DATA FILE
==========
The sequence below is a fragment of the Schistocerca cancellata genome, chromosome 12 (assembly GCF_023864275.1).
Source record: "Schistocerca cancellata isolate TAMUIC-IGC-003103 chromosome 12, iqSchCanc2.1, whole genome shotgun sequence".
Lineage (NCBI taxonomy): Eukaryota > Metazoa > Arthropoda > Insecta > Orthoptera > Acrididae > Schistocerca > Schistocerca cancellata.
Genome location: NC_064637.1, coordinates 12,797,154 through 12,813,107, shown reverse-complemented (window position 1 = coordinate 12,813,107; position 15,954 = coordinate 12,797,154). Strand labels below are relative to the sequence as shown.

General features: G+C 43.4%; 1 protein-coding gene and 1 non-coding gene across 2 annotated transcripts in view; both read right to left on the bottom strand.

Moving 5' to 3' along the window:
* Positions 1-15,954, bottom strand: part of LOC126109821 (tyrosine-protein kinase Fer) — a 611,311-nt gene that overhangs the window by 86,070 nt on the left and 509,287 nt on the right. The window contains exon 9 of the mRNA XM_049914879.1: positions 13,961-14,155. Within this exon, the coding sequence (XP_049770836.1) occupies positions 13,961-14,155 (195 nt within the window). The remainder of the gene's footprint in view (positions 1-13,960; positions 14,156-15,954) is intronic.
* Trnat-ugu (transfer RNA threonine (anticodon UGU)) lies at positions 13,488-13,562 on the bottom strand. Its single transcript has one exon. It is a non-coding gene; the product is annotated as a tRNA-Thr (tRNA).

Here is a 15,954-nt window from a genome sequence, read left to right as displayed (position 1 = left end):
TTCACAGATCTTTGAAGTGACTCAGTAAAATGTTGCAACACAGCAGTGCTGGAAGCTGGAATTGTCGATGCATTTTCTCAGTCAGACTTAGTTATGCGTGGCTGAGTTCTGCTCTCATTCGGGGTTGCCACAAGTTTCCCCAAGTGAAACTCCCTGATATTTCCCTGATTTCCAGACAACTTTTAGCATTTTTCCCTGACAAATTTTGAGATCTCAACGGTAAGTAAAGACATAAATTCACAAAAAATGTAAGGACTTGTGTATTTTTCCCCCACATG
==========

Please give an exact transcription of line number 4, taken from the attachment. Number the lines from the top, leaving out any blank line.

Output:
Genome location: NC_064637.1, coordinates 12,797,154 through 12,813,107, shown reverse-complemented (window position 1 = coordinate 12,813,107; position 15,954 = coordinate 12,797,154). Strand labels below are relative to the sequence as shown.